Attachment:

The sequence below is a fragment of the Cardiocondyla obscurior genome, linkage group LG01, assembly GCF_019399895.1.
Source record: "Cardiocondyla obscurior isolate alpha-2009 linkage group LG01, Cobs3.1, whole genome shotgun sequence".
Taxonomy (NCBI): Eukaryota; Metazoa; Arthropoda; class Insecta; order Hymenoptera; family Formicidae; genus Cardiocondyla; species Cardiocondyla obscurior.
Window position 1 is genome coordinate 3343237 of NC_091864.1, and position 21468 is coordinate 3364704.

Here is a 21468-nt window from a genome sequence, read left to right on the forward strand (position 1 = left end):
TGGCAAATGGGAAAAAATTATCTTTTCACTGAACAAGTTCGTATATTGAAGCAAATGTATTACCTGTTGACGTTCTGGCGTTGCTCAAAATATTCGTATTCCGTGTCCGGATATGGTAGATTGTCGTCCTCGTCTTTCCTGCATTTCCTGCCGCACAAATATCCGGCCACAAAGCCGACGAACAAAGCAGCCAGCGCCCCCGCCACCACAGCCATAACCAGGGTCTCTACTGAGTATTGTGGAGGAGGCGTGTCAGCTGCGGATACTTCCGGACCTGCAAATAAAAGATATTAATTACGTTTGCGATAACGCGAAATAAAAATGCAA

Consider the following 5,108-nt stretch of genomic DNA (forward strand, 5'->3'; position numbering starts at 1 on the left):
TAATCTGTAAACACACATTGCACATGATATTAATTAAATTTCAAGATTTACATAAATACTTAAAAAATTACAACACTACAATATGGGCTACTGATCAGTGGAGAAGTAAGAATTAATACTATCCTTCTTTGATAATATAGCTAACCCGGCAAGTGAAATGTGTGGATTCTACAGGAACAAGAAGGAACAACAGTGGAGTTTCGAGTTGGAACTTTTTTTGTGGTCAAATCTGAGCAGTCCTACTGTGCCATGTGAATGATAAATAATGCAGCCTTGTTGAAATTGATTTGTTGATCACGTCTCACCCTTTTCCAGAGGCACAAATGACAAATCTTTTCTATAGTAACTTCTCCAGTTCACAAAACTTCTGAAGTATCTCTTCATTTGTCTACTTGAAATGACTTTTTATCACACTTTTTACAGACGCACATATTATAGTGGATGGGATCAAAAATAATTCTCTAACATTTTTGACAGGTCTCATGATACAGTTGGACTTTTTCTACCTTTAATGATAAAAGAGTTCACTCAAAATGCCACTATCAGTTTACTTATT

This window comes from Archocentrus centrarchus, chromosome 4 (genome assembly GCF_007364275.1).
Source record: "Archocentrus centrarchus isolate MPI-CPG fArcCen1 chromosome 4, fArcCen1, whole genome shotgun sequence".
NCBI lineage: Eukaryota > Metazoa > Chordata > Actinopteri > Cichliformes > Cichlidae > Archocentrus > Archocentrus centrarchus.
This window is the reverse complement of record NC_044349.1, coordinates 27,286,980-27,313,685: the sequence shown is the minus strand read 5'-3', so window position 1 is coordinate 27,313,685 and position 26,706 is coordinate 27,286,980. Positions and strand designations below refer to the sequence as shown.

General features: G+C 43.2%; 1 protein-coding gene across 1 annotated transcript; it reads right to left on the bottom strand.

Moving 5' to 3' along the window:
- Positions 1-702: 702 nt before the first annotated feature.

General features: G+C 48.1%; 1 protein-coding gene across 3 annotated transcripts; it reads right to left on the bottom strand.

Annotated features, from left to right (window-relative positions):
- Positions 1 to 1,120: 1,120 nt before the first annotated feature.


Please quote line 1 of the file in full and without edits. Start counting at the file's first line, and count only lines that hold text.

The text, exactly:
The sequence below is a fragment of the Cardiocondyla obscurior genome, linkage group LG01, assembly GCF_019399895.1.